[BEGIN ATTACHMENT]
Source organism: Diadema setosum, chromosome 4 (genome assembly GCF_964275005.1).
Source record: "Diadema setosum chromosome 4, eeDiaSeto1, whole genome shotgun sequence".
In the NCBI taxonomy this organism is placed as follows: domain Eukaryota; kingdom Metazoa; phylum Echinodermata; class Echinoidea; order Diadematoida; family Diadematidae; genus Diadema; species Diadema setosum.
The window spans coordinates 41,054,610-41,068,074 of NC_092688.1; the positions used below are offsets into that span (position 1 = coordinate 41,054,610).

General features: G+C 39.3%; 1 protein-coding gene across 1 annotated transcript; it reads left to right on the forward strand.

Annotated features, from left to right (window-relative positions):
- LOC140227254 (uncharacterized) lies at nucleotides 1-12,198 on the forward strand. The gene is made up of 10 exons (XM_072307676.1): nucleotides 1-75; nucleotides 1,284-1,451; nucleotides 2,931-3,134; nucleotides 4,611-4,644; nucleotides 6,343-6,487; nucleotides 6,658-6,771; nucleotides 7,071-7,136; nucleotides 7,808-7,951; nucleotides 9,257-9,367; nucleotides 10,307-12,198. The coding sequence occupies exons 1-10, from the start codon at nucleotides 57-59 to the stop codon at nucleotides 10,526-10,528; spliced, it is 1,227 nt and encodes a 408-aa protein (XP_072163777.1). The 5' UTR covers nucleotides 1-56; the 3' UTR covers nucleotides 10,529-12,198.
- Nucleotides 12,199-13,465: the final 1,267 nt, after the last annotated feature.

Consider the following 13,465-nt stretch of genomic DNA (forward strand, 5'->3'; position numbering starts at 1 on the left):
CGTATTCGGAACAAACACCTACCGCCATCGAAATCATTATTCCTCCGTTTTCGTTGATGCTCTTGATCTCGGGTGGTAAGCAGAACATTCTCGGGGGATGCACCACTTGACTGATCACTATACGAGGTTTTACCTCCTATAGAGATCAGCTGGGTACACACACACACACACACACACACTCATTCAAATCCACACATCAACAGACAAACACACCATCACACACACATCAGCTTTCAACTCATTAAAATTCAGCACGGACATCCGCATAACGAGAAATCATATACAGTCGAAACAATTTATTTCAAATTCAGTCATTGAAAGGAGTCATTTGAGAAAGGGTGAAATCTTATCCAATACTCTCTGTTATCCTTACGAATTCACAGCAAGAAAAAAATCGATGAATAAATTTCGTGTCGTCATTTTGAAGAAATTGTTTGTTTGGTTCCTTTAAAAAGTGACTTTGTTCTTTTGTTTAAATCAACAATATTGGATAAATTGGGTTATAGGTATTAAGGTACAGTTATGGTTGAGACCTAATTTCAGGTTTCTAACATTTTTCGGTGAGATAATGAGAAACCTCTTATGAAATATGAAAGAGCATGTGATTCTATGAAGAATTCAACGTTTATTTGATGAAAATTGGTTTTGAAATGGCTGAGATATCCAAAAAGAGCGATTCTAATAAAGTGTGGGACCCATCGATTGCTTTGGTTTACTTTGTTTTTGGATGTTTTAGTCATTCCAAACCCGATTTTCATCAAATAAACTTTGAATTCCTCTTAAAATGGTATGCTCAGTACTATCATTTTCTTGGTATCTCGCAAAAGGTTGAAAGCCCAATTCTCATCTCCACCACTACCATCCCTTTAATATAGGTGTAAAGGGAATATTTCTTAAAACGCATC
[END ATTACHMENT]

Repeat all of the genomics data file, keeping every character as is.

Source organism: Diadema setosum, chromosome 4 (genome assembly GCF_964275005.1).
Source record: "Diadema setosum chromosome 4, eeDiaSeto1, whole genome shotgun sequence".
In the NCBI taxonomy this organism is placed as follows: domain Eukaryota; kingdom Metazoa; phylum Echinodermata; class Echinoidea; order Diadematoida; family Diadematidae; genus Diadema; species Diadema setosum.
The window spans coordinates 41,054,610-41,068,074 of NC_092688.1; the positions used below are offsets into that span (position 1 = coordinate 41,054,610).

General features: G+C 39.3%; 1 protein-coding gene across 1 annotated transcript; it reads left to right on the forward strand.

Annotated features, from left to right (window-relative positions):
- LOC140227254 (uncharacterized) lies at nucleotides 1-12,198 on the forward strand. The gene is made up of 10 exons (XM_072307676.1): nucleotides 1-75; nucleotides 1,284-1,451; nucleotides 2,931-3,134; nucleotides 4,611-4,644; nucleotides 6,343-6,487; nucleotides 6,658-6,771; nucleotides 7,071-7,136; nucleotides 7,808-7,951; nucleotides 9,257-9,367; nucleotides 10,307-12,198. The coding sequence occupies exons 1-10, from the start codon at nucleotides 57-59 to the stop codon at nucleotides 10,526-10,528; spliced, it is 1,227 nt and encodes a 408-aa protein (XP_072163777.1). The 5' UTR covers nucleotides 1-56; the 3' UTR covers nucleotides 10,529-12,198.
- Nucleotides 12,199-13,465: the final 1,267 nt, after the last annotated feature.

Consider the following 13,465-nt stretch of genomic DNA (forward strand, 5'->3'; position numbering starts at 1 on the left):
CGTATTCGGAACAAACACCTACCGCCATCGAAATCATTATTCCTCCGTTTTCGTTGATGCTCTTGATCTCGGGTGGTAAGCAGAACATTCTCGGGGGATGCACCACTTGACTGATCACTATACGAGGTTTTACCTCCTATAGAGATCAGCTGGGTACACACACACACACACACACACACTCATTCAAATCCACACATCAACAGACAAACACACCATCACACACACATCAGCTTTCAACTCATTAAAATTCAGCACGGACATCCGCATAACGAGAAATCATATACAGTCGAAACAATTTATTTCAAATTCAGTCATTGAAAGGAGTCATTTGAGAAAGGGTGAAATCTTATCCAATACTCTCTGTTATCCTTACGAATTCACAGCAAGAAAAAAATCGATGAATAAATTTCGTGTCGTCATTTTGAAGAAATTGTTTGTTTGGTTCCTTTAAAAAGTGACTTTGTTCTTTTGTTTAAATCAACAATATTGGATAAATTGGGTTATAGGTATTAAGGTACAGTTATGGTTGAGACCTAATTTCAGGTTTCTAACATTTTTCGGTGAGATAATGAGAAACCTCTTATGAAATATGAAAGAGCATGTGATTCTATGAAGAATTCAACGTTTATTTGATGAAAATTGGTTTTGAAATGGCTGAGATATCCAAAAAGAGCGATTCTAATAAAGTGTGGGACCCATCGATTGCTTTGGTTTACTTTGTTTTTGGATGTTTTAGTCATTCCAAACCCGATTTTCATCAAATAAACTTTGAATTCCTCTTAAAATGGTATGCTCAGTACTATCATTTTCTTGGTATCTCGCAAAAGGTTGAAAGCCCAATTCTCATCTCCACCACTACCATCCCTTTAATATAGGTGTAAAGGGAATATTTCTTAAAACGCATC